Crypto savings accounts vs. traditional savings accounts
Crypto savings accounts look and act similar to traditional savings accounts you’d find at your local bank. They accept and store your cryptocurrency, allowing you to earn interest on your deposits.
These accounts don’t often offer the key safety nets like, FDIC insurance and streamlined tax reporting, that you’ll find with a traditional account. And while you can earn tempting rates as high as 14.5% or more on your savings, your interest is paid in cryptocurrency — meaning how much you earn can vary depending on the coin or token’s value.
We set out to compare crypto savings accounts to more familiar savings accounts to shed light on the earning potential you could be missing out on.
How we compared crypto to traditional savings accounts
The APY you’ll see with a crypto savings account comes down to the way in which you earn interest.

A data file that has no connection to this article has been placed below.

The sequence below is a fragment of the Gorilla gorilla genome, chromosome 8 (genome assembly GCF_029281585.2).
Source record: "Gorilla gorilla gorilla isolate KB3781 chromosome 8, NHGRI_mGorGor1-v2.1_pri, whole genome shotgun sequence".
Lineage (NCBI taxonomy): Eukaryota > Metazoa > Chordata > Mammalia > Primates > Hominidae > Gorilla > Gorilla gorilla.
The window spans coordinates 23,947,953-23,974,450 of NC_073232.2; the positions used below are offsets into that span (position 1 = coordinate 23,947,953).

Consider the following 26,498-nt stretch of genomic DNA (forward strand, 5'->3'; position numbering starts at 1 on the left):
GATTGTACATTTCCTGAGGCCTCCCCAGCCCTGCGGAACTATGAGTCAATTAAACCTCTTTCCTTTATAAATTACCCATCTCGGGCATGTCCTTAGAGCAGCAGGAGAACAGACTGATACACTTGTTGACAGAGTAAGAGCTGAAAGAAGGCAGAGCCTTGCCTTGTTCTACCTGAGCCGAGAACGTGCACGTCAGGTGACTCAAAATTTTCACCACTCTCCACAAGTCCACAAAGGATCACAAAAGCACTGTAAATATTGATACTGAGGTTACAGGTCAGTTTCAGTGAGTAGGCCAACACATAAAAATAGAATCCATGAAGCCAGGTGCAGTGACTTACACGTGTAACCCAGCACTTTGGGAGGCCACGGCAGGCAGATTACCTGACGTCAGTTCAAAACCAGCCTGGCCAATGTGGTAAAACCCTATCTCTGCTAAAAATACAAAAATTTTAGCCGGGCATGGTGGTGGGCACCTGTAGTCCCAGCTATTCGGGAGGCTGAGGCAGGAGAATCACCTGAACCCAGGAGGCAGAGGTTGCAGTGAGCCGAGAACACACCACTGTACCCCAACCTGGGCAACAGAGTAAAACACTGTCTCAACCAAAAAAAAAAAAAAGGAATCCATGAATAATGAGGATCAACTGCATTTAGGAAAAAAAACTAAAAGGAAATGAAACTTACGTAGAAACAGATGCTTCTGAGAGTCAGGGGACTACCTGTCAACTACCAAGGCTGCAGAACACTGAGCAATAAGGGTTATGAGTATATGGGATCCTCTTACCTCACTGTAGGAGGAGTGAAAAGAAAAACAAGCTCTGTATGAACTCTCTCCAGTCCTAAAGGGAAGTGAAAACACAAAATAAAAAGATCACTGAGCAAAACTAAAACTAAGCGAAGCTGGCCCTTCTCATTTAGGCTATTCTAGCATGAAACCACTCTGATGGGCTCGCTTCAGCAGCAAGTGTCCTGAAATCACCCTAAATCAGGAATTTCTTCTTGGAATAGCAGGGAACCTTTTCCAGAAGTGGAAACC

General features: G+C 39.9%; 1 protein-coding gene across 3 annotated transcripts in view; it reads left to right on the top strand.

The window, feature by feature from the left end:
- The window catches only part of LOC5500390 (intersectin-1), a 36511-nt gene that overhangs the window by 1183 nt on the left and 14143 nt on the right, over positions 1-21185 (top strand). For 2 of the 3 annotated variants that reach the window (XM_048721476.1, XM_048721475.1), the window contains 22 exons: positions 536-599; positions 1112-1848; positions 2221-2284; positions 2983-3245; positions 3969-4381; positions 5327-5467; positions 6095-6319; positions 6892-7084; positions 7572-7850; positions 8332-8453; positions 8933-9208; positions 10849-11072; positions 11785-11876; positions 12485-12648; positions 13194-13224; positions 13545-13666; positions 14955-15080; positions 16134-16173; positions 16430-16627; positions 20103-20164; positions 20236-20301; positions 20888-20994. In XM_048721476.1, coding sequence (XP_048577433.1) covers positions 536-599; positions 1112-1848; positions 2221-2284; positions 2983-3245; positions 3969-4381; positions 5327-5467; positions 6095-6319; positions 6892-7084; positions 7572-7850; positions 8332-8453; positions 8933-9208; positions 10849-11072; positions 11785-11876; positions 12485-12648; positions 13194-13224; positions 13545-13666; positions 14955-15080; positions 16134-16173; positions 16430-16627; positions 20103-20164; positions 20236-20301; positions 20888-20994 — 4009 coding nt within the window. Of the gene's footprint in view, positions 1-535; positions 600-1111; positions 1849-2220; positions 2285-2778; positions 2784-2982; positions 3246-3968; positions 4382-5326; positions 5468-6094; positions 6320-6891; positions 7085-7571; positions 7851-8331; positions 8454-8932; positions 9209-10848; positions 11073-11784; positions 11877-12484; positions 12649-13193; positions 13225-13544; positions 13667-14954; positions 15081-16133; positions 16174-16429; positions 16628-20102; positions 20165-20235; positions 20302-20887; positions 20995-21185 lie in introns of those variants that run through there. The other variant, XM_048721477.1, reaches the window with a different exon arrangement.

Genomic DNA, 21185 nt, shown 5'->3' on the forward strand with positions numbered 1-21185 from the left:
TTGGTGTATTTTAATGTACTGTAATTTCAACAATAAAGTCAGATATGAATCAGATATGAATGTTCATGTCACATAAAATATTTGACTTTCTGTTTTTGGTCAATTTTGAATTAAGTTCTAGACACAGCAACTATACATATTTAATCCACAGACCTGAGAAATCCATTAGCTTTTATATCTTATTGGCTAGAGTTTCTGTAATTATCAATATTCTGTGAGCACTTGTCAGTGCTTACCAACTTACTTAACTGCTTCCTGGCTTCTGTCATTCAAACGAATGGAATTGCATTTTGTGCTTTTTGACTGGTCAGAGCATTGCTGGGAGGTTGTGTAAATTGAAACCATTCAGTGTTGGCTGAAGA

To illustrate the difference, we compared traditional savings accounts to crypto saving accounts against three scenarios:
Depositing $2,500 USD into both a crypto and a traditional savings account
Depositing $100,000 USD into both a crypto and a traditional savings account
Comparing savings across three specific products
Crypto savings accounts advertise APYs as high as 14.5% or more, which is more than 241 times the rate compared to a traditional savings account.
Crypto savings accounts offer APYs that depend on the type of cryptocurrency deposited. You’ll often earn higher APYs by depositing stablecoins — or cryptocurrency such as USDC that’s “pegged” to a stable asset like US dollars — instead of Bitcoin (BTC). But if BTC continues to hit all-time highs, you could see ever higher future savings than from earnings in US dollars.